On the day they were suppose to leave, Willie, one of the band members, becomes seriously ill from an injury while performing at the Elks show and needs an operation to save his life. Jimmy, uses the band's travel money to fly Willie to Chicago. Mr. Morgan sends the band to Chicago by train. At the big broadcast, Jimmy and his band are the winners.
If Strike Up The Band, is a wonderful film and has some great musical numbers. Also, the Gay Nineties spoof is very entertaining, I think that you will also enjoy the 'fruit orchestra' doing Our Love Affair.
The puppet orchestra made of fruit that comes to life playing instruments for Mickey Rooney and Judy Garland on a kitchen table, was the work of animator George Pal. He had just arrived in Hollywood from Europe via New York and this was among his first projects. Pal's work was relatively unknown by American audiences, thus he was uncredited. The idea for the sequence was that of another New York-to-Hollywood transfer: Vincente Minnelli.
Cherry retired in 1938 after her marriage and June was signed to a film contract by MGM. Her first film, Dancing Co-Ed (1939) provided only a small part, but her next film, Babes in Arms (1939), gave her a significant role opposite Mickey Rooney and Judy Garland. She performed with Rooney and Garland again in, Strike Up the Band (1940) and with Rooney in two "Andy Hardy" films, Judge Hardy and Son (1939) and Andy Hardy's Private Secretary (1941).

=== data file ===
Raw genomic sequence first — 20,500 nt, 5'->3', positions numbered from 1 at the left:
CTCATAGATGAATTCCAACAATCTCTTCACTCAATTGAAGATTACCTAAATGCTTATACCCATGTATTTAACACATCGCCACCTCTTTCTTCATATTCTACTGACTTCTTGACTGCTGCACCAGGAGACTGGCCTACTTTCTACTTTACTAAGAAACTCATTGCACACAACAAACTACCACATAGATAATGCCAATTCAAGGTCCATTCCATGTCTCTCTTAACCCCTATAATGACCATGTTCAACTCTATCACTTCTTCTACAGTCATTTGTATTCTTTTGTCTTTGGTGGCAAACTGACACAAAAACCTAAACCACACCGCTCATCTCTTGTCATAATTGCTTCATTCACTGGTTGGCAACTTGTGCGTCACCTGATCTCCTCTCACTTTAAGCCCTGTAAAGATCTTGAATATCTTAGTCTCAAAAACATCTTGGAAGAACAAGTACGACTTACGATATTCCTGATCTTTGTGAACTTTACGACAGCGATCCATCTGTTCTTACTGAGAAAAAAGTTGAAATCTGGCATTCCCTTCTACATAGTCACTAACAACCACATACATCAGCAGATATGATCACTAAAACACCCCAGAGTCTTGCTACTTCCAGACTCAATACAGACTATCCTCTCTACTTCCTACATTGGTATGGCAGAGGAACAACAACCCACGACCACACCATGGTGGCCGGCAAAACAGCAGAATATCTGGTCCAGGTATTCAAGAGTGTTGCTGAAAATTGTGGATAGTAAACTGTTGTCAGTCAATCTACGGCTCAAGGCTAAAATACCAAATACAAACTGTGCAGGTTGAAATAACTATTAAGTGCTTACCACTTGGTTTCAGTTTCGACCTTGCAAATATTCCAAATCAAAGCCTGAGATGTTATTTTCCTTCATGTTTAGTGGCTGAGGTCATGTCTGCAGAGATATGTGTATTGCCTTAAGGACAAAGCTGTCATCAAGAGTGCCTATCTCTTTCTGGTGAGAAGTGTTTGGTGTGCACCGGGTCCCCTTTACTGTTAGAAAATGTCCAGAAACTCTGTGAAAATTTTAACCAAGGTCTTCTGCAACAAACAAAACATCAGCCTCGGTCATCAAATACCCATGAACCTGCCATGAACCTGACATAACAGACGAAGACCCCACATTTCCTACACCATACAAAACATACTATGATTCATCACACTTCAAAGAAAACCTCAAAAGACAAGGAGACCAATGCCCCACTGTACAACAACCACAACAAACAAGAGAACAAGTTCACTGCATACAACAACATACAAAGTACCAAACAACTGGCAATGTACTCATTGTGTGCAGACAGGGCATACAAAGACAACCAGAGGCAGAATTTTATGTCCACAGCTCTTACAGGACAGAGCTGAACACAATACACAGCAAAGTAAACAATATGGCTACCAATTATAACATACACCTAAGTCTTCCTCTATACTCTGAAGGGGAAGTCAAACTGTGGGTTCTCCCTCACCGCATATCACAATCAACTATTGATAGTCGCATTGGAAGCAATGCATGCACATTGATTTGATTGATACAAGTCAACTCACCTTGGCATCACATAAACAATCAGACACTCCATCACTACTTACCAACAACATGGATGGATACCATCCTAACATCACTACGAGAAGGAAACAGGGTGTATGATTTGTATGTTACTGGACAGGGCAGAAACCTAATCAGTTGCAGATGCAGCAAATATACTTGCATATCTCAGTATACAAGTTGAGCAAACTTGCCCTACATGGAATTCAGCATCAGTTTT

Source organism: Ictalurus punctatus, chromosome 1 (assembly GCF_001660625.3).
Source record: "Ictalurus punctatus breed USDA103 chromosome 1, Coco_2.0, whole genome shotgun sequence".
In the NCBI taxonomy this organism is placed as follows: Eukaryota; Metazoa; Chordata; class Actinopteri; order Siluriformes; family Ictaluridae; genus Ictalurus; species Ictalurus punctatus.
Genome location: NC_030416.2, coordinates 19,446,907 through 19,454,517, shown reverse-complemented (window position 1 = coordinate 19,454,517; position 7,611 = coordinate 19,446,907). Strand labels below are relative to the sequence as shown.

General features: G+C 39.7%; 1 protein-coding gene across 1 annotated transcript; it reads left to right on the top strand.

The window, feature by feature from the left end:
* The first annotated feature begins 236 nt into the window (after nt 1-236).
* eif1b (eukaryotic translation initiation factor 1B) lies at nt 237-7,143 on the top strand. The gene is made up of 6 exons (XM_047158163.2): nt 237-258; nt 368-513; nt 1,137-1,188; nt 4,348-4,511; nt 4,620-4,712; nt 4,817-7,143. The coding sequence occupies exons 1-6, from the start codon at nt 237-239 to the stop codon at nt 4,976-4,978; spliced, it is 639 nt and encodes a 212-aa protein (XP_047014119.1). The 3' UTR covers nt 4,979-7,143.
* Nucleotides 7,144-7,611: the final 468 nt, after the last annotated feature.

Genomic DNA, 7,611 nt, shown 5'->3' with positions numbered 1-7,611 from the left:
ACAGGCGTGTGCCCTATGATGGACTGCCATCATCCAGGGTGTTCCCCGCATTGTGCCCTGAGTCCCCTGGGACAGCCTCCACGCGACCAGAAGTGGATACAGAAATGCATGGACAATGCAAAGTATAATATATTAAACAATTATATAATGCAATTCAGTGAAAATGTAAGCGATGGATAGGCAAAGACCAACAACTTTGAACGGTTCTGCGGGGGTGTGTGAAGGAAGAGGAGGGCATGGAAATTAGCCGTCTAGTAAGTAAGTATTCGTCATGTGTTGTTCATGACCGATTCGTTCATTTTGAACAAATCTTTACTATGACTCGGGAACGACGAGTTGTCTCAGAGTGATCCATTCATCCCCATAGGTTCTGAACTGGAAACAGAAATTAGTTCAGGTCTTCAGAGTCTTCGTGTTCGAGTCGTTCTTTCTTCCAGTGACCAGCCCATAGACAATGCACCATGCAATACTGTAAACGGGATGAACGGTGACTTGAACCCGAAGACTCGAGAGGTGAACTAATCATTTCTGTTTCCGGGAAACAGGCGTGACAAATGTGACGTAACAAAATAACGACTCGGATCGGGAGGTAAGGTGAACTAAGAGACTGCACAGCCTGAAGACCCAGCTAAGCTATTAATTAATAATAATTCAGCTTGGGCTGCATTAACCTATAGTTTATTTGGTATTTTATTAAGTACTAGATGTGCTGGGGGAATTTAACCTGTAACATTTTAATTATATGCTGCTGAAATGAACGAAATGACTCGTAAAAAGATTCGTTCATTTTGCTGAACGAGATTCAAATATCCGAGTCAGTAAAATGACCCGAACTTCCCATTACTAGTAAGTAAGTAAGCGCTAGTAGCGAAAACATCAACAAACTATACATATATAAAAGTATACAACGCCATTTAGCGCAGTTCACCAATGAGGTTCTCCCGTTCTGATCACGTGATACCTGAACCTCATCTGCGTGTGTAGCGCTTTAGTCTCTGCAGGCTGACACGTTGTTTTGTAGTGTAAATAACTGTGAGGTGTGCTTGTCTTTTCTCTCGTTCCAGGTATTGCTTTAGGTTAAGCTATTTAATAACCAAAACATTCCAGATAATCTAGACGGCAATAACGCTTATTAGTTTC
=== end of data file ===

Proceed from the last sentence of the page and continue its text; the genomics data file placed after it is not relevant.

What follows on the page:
She went on to perform in the films,Gallant Sons (1940), Henry Aldrich for President (1941), Sweater Girl (1942). She played the character "Dodie Rogers" in seven "high school" comedy films with Frankie Darro and Noel Neill from 1946 to 1948. Her final film was Music Man (1948).
Tuesday, January 3, 2012
For Me and My Gal (1942). Musical directed by Busby Berkeley. Cast: Judy Garland, Gene Kelly, in his screen debut, George Murphy, Martha Eggerth and Ben Blue. The film was based on a story by Howard Emmett Rogers inspired by a true story about vaudeville actors Harry Palmer and Jo Hayden, when Palmer was drafted into World War I.
The story begins at the beginning of World War I, when Jo Hayden and Harry Palmer, perform the musical number "For Me and My Gal," both Jo and Harry think that they would be a great team, but Jo does not want to hurt her dance partner Jimmy's feelings. When they return to the hotel, Jimmy insists that Jo, team up with Harry. It does not take Harry and Jo, long to take their show on the road.